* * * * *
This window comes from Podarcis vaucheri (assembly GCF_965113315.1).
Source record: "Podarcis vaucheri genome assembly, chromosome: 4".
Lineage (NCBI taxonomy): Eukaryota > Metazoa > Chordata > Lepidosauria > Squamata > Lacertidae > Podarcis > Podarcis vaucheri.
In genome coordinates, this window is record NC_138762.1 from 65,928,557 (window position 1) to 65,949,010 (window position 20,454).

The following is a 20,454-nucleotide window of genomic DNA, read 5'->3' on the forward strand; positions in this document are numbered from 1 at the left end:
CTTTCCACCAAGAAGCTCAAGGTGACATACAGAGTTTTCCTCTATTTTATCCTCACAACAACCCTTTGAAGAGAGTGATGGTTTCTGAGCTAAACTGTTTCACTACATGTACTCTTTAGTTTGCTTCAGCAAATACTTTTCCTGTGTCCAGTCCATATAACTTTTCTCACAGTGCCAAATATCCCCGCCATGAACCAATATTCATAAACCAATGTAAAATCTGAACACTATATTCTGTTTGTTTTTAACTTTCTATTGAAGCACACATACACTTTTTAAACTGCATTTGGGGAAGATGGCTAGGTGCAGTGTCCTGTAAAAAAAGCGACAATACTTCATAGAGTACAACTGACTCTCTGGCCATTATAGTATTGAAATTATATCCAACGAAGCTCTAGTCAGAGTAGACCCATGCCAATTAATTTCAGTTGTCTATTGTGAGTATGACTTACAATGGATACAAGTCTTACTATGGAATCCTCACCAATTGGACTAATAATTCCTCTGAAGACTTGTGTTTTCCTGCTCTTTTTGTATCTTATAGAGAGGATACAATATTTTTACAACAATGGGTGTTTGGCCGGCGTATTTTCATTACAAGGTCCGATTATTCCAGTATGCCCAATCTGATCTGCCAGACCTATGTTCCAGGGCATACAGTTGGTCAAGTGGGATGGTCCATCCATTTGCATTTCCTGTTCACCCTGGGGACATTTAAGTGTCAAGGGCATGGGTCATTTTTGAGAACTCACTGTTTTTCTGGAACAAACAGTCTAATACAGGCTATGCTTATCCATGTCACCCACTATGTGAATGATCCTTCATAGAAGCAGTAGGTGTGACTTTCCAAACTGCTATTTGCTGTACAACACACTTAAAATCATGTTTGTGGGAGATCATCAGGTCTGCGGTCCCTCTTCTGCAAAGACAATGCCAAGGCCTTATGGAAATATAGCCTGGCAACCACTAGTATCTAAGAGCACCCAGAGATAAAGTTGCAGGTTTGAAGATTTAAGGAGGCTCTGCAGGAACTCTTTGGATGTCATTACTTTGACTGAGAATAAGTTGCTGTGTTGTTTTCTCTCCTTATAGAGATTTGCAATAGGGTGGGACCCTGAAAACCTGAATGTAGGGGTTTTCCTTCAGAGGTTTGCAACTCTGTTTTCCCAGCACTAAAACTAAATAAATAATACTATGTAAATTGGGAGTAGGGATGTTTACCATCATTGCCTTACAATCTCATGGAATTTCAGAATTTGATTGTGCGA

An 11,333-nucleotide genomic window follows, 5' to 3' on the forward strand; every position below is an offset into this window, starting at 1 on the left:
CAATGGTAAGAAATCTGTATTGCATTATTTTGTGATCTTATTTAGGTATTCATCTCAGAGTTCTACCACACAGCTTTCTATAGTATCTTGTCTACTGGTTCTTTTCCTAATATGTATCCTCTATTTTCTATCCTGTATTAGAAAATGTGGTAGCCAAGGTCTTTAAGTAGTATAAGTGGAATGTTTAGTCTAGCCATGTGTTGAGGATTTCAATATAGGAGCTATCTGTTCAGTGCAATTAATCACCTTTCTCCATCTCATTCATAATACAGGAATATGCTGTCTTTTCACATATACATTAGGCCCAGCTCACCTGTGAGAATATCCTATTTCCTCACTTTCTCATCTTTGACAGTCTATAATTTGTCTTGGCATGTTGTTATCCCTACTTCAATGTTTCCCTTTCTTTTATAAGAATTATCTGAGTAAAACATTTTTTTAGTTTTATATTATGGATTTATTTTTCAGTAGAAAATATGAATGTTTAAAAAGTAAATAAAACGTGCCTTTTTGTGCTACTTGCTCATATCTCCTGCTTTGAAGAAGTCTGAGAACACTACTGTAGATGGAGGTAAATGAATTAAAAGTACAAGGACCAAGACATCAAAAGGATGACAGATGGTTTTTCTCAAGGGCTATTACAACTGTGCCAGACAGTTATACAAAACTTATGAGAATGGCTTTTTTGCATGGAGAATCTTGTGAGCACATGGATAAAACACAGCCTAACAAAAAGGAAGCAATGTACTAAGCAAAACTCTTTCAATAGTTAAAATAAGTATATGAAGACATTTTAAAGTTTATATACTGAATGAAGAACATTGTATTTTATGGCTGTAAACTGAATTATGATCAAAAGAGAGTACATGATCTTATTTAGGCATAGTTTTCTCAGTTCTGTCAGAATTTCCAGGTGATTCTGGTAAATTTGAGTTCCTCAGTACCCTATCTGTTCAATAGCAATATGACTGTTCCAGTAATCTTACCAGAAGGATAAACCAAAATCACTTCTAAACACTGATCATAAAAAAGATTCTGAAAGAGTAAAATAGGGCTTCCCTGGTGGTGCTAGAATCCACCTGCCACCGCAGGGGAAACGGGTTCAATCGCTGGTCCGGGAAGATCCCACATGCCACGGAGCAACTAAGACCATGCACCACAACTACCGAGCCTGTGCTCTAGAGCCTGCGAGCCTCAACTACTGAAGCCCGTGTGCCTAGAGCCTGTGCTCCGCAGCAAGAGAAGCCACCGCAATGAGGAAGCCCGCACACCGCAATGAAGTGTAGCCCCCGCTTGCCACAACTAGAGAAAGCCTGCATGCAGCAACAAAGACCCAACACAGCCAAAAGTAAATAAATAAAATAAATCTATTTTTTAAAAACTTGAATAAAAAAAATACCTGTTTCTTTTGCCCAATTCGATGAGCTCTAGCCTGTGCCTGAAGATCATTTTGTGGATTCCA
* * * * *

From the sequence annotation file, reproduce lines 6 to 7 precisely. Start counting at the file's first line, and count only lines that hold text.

CTTTCCACCAAGAAGCTCAAGGTGACATACAGAGTTTTCCTCTATTTTATCCTCACAACAACCCTTTGAAGAGAGTGATGGTTTCTGAGCTAAACTGTTTCACTACATGTACTCTTTAGTTTGCTTCAGCAAATACTTTTCCTGTGTCCAGTCCATATAACTTTTCTCACAGTGCCAAATATCCCCGCCATGAACCAATATTCATAAACCAATGTAAAATCTGAACACTATATTCTGTTTGTTTTTAACTTTCTATTGAAGCACACATACACTTTTTAAACTGCATTTGGGGAAGATGGCTAGGTGCAGTGTCCTGTAAAAAAAGCGACAATACTTCATAGAGTACAACTGACTCTCTGGCCATTATAGTATTGAAATTATATCCAACGAAGCTCTAGTCAGAGTAGACCCATGCCAATTAATTTCAGTTGTCTATTGTGAGTATGACTTACAATGGATACAAGTCTTACTATGGAATCCTCACCAATTGGACTAATAATTCCTCTGAAGACTTGTGTTTTCCTGCTCTTTTTGTATCTTATAGAGAGGATACAATATTTTTACAACAATGGGTGTTTGGCCGGCGTATTTTCATTACAAGGTCCGATTATTCCAGTATGCCCAATCTGATCTGCCAGACCTATGTTCCAGGGCATACAGTTGGTCAAGTGGGATGGTCCATCCATTTGCATTTCCTGTTCACCCTGGGGACATTTAAGTGTCAAGGGCATGGGTCATTTTTGAGAACTCACTGTTTTTCTGGAACAAACAGTCTAATACAGGCTATGCTTATCCATGTCACCCACTATGTGAATGATCCTTCATAGAAGCAGTAGGTGTGACTTTCCAAACTGCTATTTGCTGTACAACACACTTAAAATCATGTTTGTGGGAGATCATCAGGTCTGCGGTCCCTCTTCTGCAAAGACAATGCCAAGGCCTTATGGAAATATAGCCTGGCAACCACTAGTATCTAAGAGCACCCAGAGATAAAGTTGCAGGTTTGAAGATTTAAGGAGGCTCTGCAGGAACTCTTTGGATGTCATTACTTTGACTGAGAATAAGTTGCTGTGTTGTTTTCTCTCCTTATAGAGATTTGCAATAGGGTGGGACCCTGAAAACCTGAATGTAGGGGTTTTCCTTCAGAGGTTTGCAACTCTGTTTTCCCAGCACTAAAACTAAATAAATAATACTATGTAAATTGGGAGTAGGGATGTTTACCATCATTGCCTTACAATCTCATGGAATTTCAGAATTTGATTGTGCGA

An 11,333-nucleotide genomic window follows, 5' to 3' on the forward strand; every position below is an offset into this window, starting at 1 on the left: